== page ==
Since the first modern vending machines began dishing out gum and postcards in the late 19th Century, coin-operated dispensers have supplied cupcakes, beetles, cigarettes, and even hypodermic needles.
Last week, Las Vegas became the first city in the United States to allow this kind of syringe dispensing machine, in an effort to reduce the spread of HIV and hepatitis C among heroin users and other injection drug users (IDUs). In the United States, 16 percent of IDUs have HIV, while a global study found 60-80 percent of drug injectors had hep C antibodies, indicating past or present infection—and that number is rising. The syringe vending machine program is a collaboration between Trac-B Exchange, a harm reduction center, the Southern Nevada Health District, and Nevada Access to Research, Education, Social Support & Health Care Assistance.
Syringe vending machines have existed in Berlin since 1988 and have been in France, Australia and Puerto Rico for years. Thanks to Congress lifting a ban on funding syringe exchanges in January 2016Trac-B Exchange was finally able to bring this trend to the US. Already, other needle exchange programs across the nation are calling Trac-B to ask how they can get their own.
"That's kind of how we see ourselves growing, helping other agencies in other areas get these machines," Chelsi Cheatom, program manager for Trac-B, told Motherboard. "We definitely want to see more of these machines all over Southern Nevada, eventually in different community-based organizations: health departments, or other public service agencies, inside emergency rooms or hospitals."
Las Vegas will get three machines to start, debuting at various outreach centers in May. Each package contains alcohol wipes, a sharps disposal container, condoms, and, of course, clean needles. The syringes are free, but users must first register a swipe card by providing a birthdate and the first two letters of their first and last name—keeping things slightly anonymous. Each machine also has a kiosk for disposing dirty gear.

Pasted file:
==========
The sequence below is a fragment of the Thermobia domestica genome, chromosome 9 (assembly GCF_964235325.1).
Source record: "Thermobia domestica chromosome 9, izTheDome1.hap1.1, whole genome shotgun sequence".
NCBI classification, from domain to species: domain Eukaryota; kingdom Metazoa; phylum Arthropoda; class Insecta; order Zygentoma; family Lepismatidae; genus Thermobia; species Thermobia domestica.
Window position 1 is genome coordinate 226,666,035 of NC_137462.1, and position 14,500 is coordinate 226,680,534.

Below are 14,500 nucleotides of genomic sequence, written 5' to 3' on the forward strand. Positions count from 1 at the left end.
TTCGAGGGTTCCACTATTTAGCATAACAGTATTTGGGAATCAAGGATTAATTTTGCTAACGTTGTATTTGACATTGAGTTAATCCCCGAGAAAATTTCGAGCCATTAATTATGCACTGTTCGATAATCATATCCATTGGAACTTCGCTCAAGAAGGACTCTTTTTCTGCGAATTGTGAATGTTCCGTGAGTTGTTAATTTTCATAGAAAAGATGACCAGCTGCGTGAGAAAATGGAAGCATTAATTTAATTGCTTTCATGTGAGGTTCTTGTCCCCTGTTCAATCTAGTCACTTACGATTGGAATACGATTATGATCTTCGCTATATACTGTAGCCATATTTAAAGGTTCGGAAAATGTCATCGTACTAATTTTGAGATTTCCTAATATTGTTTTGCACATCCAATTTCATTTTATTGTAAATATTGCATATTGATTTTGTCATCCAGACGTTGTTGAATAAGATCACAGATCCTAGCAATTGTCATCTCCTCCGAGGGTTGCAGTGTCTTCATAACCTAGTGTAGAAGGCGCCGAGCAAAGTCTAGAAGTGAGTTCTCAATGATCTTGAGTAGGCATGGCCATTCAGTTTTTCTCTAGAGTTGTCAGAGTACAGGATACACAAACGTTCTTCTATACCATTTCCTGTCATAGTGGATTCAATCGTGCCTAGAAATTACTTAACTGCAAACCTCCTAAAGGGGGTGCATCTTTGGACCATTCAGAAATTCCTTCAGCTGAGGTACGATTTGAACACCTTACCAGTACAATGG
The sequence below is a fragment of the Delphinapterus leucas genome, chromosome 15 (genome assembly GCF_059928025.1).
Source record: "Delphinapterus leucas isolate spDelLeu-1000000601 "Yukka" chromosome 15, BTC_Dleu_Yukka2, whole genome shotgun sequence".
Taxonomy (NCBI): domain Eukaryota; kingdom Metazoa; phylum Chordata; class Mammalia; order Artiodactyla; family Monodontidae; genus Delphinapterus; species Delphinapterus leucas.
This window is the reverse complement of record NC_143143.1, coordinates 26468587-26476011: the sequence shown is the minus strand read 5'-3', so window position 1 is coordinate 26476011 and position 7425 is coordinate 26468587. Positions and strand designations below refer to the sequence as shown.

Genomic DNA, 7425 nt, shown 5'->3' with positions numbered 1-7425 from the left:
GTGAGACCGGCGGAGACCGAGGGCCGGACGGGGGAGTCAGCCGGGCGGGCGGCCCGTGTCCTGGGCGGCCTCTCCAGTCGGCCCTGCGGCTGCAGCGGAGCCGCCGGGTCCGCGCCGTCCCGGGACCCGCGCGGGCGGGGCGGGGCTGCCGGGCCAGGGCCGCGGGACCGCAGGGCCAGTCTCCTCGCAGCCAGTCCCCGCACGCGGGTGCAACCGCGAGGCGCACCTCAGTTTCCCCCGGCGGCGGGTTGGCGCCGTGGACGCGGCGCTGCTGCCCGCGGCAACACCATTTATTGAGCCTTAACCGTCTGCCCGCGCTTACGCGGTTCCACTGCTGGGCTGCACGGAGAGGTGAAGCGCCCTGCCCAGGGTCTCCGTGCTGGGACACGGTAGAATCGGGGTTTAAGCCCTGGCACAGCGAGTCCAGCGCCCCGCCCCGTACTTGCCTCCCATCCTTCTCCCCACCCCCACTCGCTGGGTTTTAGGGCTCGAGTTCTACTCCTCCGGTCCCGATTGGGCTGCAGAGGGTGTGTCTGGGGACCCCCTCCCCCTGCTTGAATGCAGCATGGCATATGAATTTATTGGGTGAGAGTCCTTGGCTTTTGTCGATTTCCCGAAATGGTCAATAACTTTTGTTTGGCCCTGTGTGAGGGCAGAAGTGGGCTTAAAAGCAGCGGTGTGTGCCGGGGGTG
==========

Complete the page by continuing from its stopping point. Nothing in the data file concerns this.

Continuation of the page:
Cheatom also hopes to soon offer vending machines for naloxone, an opioid overdose reversal drug, and is currently working with a pharmacy to figure out if such a machine would violate any Nevada laws. (For now, Trac-B offers naloxone at its office.)
It may seem counter-intuitive—wouldn't giving someone clean supplies encourage someone to mainline? But comprehensive studies from the Centers for Disease Control, the World Health Organization and numerous others have concluded, time and time again, that clean syringe access effectively reduces the spread of HIV and other blood-borne diseases. And, according to the American Medical Association, there is no strong evidence that such programs encourage drug use.
According to most harm reduction guidelines, if you're going to inject drugs, you should use a clean needle each and every time. This prevents abscesses, infections and damage to veins. You shouldn't ever share syringes with anyone, even your spouse or someone you know.
"There are a lot of people that don't understand the program or don't really see how it is a benefit to the community,' Cheatom said. "Any kind of communicable disease is a community problem. It's not just a problem within the person who's injecting…Wherever you are increasing any sort of disease in any community, you run the risk of it becoming a problem for everyone and becoming an outbreak. We want to reduce that risk."
It's only since 2013 that Nevada's attitude toward syringe exchanges has taken a tolerant turn. The vending machines mark the first time the Southern Nevada Health District has worked directly with a syringe access program. Trac-B, which sees around 150 people per month, is only the second storefront needle exchange in the state—the first being Change Point in Reno—and it only opened in January 2017.
"Nevada's a big state and there's a lot of smaller counties and smaller towns that may need their own program," Cheatom explained. In her view, a vending machine might be an ideal fix. "With these machines…it kind of takes away any chance of there being any bias in any organization against people that are injecting or a learning curve about what kind of supplies people need."